May 26, 2019

Axios Edge

By Felix Salmon
Felix Salmon

Welcome to the new, shorter Axios Edge! Get your friends to subscribe here, and do send me feedback: As ever, I'm on felix@axios.com.

This week's edition is 1,795 words, which should take you just under 7 minutes to read, depending on how much time you spend looking at Laz Gamio's amazing demographics chart in item 5. I'm still uncomfortably above my boss' target of 1,500 words, though.

  • So, a question for you: What do you like? What wouldn't you miss if it was gone? Do you read all the way through to the assorted links at the very bottom? We respect your time and want to leave you lots of time to watch "Axios on HBO." (The second season starts next Sunday at 6 pm ET/PT.) But if you like the longer Edge, we want to know that, too!

1 correction from a couple of weeks ago. I said that the Africa Continental Free Trade Area, or AfCFTA, is the largest free trade area in the world by population. But Jonah Bader, a producer for CNN's Fareed Zakaria, has found a bigger one: The treaty between China and ASEAN. (AfCFTA is still the biggest by number of countries, though.)

1 big thing: The promise of Facebook's GlobalCoin

Illustration: Aïda Amer/Axios

Facebook's new cryptocurrency, reportedly known internally as GlobalCoin, will be in "about a dozen countries" by this time next year, per the BBC. And it's going to be about more than just payments, according to an FT rep0rt this week — although the payments space alone is enormous.

"It should be as easy to send money to someone as it is to send a photo," says CEO Mark Zuckerberg. Given how many photos are shared across Facebook, Instagram and WhatsApp every day, it's clear that he sees an enormous opportunity here.

  • By the numbers: A single money market fund dedicated to Alibaba's Alipay service, Tianhong Yu’e Bao, had 588 million investors and $168 billion in assets at the end of last year. Mobile payments are both easy and ubiquitous in China, seamlessly bundled into social media apps.

But, but, but: You don't need to invent your own cryptocurrency in order to get into payments. Just ask Alipay — or, for that matter, Tencent, the owner of WeChat. Both of them are happy using China's fiat currency. And Facebook itself has incorporated dollar payments into Messenger since early 2015. So why create GlobalCoin?

  • What Facebook wants is not just to facilitate payments, but also to be able to print its own currency. That was the idea behind Facebook Credits in 2009: If you control your own coin, you can mint as much of it as you like and hand it out to users or anybody else at will.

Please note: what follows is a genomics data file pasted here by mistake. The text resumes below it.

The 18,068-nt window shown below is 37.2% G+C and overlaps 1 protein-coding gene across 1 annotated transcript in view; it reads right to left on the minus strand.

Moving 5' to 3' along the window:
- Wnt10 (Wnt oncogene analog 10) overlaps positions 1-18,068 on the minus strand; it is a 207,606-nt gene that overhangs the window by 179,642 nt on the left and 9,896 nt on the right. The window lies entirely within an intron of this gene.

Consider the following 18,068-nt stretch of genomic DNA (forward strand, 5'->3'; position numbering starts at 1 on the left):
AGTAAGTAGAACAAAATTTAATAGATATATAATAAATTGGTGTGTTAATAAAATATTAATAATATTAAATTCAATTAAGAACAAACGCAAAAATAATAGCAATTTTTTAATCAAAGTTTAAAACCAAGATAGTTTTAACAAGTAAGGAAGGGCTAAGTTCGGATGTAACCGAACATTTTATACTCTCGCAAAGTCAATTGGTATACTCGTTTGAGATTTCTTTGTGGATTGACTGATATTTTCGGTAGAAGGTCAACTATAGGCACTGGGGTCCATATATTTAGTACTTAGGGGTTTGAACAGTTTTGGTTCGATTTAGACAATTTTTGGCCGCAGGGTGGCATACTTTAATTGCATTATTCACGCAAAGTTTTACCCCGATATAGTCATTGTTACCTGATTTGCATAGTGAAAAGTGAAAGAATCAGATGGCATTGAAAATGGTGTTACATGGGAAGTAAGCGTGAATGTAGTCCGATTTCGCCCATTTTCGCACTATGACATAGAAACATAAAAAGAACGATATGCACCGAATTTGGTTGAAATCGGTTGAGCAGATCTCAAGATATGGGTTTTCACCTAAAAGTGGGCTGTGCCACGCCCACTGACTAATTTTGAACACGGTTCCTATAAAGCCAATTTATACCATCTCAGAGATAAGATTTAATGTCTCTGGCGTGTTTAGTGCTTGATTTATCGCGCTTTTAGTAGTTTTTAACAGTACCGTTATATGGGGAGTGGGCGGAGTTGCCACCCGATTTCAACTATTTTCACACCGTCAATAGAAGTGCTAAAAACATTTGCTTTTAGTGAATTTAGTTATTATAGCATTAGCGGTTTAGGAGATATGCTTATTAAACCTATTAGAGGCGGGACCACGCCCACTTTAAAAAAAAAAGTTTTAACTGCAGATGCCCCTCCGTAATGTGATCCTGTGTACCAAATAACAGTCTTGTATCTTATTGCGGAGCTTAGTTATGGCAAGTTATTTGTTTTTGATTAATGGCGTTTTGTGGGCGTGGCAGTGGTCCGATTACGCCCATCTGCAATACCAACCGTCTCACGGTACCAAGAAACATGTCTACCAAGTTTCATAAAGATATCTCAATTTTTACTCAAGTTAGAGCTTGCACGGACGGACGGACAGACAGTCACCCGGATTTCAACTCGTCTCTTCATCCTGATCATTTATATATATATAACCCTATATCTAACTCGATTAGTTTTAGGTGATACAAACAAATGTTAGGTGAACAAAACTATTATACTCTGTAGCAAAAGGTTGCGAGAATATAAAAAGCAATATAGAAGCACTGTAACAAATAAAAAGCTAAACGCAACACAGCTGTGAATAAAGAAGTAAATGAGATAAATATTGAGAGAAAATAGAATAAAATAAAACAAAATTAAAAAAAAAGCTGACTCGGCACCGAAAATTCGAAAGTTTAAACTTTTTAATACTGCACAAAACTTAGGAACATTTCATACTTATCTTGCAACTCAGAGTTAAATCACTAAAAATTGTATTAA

What to watch: GlobalCoin has the promise of being a vastly more useful and sophisticated version of Reddit Coins — or, for that matter, airline miles. "Reward points are dumb," says Jeff Bandman, a crypto consultant and former CFTC official. "I’m not saying they’re a dumb idea. But a cryptocurrency is programmable digital software that you can put intelligence into."

  • Be smart: GlobalCoin can in principle be earned, rather than just bought. Amazon is already gamifying its jobs — that is, coaxing its employees to work harder by turning their jobs into a game with prizes — just as Uber has been doing for years. Perhaps soon Facebook too will become a game with valuable prizes.

The bottom line: The most important currency in the world, if you're a social media network, is attention. If Facebook ever dies, it will be because its users desert it for some other network, taking their attention with them. And so Facebook wants to give them incentives to keep coming back.

  • Right now, whenever you post to social media, you're doing valuable unpaid work for the Big Tech platforms. The users they value the most are the ones who create engagement and stickiness. If it had its own currency, Facebook could print money to reward such behavior.
2. Nationalism resurgent

Illustration: Rebecca Zisser/Axios

Theresa May announced her resignation as prime minister of the U.K. this week, after finding herself unable to deliver a Brexit deal "hard" enough to satisfy the nationalists within her own party.

  • The success of Nigel Farage's nationalist Brexit Party was the proximate cause of May's resignation. By all accounts, it won far more votes than any other party in Thursday's European elections. (If you're reading this Sunday afternoon, full results should be available in a few hours.)
  • Elsewhere in Europe, an unapologetic white nationalist is now Estonia's finance minister.

Narendra Modi's Hindu nationalist BJP party won the world's largest election this week, after running a negative campaign focused on attacking opponents and talking up national security. One of its winning candidates, Pragya Singh Thakur, says that she is fighting a holy war with Muslims. She spent 8 years in prison for her role in a lethal bombing campaign and is still awaiting trial on terrorism charges.

Why it matters: International cooperation is a necessity of existential proportions, thanks in part to climate change. But you'd never guess that from this week's election results. The rise of nationalism continues, after already establishing itself in Putin's Russia, Bolsonaro's Brazil, Netanyahu's Israel — and, of course, Trump's America.

Go deeper: Columbia University historian Adam Tooze has a spectacularly good essay in the latest NYRB, examining the rise of nationalism on both the right and the left. Internationalist or cosmopolitan politics, he writes, are effectively impossible right now.

3. Don't call them payday lenders

Illustration: Sarah Grillo/Axios

When is a loan not a loan? When it's a "nonrecourse cash advance," writes Axios' Courtenay Brown.

Why it matters: By advancing money while calling the interest a "fee" or a "tip," companies like Earnin and Wagestream can skirt regulations that cap interest rates.